Explainer: Emancipation Day

Aug. 1 marks the day all Black and Indigenous Peoples were set free from slavery in Canada

Aug. 1 is officially recognized as Emancipation Day in Canada, honoring the slavery of Black and Indigenous Peoples. (ShutterStock/shutting)

Aug. 1 is officially recognized as Emancipation Day in Canada, commemorating the abolition of slavery across the British Empire. (ShutterStock/shutting)

In Canadian history, Aug. 1 marks Emancipation Day on which all Black and Indigenous Peoples were set free from slavery, and last year the House of Commons unanimously voted to officially recognize the day nationwide. 

In the 1400 and 1500s, European explorers seized Indigenous Peoples while exploring North America and transported them back to Europe as slaves. They were considered “exotic people” from the new land. 

Slavery in early Canada was carried out by European traders and colonists from France and England. By the early 1600s, European traders and colonists participated in the purchasing, selling, and enslaving of Black people in New France. During this time, slaves were then forced to do manual labour, and were starved and tortured. 

The majority of enslaved individuals in Canada worked as domestic servants in homes, doing the cooking and cleaning and caring for the kids of their owners. Many worked at their owner’s establishments, such as hotels, taverns, mills, and butcher shops. Some Black slaves were forced to clear land, cut wood, build log cabins, and make furniture. 

The first anti-slavery legislation passed in Canada was the Act Against Slavery in 1793, which ended the importation of slaves to Upper Canada, now Ontario. The act also freed future children of female slaves at the age of 25, so present and future slaves were not entirely freed themselves. 

By the 1830s, millions of African Canadians were enslaved. The Slavery Abolition Act was approved by the Royal Assent on Aug. 28, 1833 and took affect Aug. 1, 1834.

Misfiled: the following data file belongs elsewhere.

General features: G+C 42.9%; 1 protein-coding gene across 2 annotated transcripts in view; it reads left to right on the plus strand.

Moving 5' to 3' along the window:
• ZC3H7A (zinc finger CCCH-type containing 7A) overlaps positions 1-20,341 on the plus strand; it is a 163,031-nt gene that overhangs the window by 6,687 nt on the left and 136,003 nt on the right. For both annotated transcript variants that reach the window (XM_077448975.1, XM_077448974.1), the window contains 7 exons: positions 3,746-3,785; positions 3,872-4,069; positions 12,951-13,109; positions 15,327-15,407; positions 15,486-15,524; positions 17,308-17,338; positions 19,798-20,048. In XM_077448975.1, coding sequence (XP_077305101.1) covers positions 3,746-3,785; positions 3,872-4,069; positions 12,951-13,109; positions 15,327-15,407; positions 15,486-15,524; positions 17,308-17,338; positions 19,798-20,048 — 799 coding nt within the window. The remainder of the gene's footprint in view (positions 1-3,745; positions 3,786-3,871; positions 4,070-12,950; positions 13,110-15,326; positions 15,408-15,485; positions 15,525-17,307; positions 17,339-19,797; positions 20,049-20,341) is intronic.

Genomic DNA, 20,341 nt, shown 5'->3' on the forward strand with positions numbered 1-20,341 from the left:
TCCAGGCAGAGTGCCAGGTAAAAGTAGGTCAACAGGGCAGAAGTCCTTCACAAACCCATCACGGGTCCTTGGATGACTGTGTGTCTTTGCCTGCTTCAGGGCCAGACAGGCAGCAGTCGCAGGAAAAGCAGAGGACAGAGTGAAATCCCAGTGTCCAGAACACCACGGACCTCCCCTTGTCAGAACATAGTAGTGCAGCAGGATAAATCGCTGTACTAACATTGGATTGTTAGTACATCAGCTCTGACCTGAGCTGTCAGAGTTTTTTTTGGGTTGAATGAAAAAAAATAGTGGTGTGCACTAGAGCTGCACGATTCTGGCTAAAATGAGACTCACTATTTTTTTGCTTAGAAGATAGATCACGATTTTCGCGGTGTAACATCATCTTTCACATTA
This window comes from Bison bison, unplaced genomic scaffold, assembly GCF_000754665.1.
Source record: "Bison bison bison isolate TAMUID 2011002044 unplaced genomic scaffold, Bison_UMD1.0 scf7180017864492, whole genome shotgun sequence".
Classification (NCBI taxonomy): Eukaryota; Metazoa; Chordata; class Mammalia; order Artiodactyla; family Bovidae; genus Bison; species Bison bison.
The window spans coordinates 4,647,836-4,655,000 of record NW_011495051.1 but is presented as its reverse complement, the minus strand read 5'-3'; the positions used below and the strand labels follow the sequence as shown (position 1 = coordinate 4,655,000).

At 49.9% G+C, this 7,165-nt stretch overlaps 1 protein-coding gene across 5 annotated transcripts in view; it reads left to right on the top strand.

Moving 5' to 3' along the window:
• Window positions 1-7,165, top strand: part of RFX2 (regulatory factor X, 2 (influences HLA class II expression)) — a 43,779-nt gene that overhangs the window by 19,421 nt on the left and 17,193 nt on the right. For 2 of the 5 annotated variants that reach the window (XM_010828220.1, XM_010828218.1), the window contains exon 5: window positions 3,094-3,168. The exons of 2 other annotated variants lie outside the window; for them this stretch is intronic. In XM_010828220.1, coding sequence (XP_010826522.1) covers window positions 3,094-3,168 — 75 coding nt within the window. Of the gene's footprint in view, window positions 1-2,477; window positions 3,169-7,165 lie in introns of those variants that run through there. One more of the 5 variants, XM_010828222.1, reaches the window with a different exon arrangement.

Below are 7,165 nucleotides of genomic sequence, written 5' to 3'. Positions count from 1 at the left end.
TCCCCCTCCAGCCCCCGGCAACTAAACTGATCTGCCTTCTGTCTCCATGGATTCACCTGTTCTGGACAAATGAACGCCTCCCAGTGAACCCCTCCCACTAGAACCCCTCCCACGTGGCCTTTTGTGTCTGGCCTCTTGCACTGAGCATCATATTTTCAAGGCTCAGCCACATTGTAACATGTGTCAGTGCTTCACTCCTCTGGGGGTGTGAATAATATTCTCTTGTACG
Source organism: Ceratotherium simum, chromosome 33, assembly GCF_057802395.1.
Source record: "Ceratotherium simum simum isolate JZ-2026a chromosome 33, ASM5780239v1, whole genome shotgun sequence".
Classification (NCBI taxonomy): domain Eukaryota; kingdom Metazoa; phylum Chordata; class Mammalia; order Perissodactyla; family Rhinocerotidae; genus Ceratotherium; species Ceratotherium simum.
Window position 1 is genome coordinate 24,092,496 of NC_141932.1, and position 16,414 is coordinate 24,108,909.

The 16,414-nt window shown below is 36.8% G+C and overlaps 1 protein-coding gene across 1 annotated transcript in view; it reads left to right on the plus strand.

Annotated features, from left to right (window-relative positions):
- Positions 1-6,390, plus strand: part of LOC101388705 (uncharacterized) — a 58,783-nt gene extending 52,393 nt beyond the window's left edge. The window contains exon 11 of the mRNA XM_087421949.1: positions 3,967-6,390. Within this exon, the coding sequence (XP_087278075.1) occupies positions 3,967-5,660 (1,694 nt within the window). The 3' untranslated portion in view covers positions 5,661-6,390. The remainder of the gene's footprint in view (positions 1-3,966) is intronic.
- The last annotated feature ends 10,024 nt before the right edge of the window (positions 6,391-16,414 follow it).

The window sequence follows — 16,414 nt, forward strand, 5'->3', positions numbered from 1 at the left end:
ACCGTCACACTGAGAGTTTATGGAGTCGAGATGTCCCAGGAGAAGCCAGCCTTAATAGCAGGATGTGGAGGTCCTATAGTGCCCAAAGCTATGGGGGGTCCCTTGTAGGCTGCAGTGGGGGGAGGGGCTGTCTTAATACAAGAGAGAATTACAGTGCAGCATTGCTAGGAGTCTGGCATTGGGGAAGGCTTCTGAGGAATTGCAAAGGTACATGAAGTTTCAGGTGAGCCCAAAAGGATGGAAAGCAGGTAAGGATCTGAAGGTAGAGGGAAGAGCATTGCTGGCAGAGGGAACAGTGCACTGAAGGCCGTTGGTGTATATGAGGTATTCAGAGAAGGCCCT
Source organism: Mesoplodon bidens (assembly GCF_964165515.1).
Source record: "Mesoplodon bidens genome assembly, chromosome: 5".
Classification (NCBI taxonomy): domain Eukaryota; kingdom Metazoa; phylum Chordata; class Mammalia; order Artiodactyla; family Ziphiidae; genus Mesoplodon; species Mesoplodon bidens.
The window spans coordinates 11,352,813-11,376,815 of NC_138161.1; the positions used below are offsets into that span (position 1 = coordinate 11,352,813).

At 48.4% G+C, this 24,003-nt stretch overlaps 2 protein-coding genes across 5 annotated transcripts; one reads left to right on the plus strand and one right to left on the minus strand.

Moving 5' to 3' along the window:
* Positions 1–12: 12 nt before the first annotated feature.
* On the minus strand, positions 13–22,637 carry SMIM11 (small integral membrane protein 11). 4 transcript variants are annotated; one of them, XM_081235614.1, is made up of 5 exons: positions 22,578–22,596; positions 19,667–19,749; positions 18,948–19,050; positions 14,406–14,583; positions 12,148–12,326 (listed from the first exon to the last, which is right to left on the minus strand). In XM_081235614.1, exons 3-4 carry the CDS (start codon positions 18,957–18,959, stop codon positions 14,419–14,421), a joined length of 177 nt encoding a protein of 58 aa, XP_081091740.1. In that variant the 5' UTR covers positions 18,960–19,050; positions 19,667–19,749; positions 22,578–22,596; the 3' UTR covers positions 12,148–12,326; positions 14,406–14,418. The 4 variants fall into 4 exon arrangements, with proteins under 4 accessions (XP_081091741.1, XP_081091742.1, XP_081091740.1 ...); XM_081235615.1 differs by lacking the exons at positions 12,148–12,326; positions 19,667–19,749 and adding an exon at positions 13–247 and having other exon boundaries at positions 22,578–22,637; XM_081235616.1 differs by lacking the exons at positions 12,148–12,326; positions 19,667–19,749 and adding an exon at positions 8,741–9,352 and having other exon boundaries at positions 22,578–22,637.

This outlawed slavery in the British Empire, including Canada at the time, but only slaves six years and younger were freed. As part of the “reparation” payment to their former owners, the young slaves older than six were considered “apprentices” and required to work 40-hours a week without pay. 

Full liberation came on July 31 in 1838. The act freed more than 800,000 African slaves and their future generations in parts of the Caribbean, Africa, South America, and Canada. Former owners of slaves received compensation by the British government, and those formerly enslaved received none. 

The Emancipation Day Act, Bill 111, was given Royal Assent in 2008 in Canada. Twelve years later, Canadian MPs in the House of Commons voted to officially recognize Aug. 1 as Emancipation Day in Canada. 

Emancipation Day honors former Black and Indigenous slaves, and is particularly celebrated in communities that once housed slaves who fled to the United States, particularly Windsor, Toronto, Hamilton, and Owen Sound. 

The day also promotes education of Canada’s history to current and future generations, and recognizes the large role Black and Indigenous Peoples had.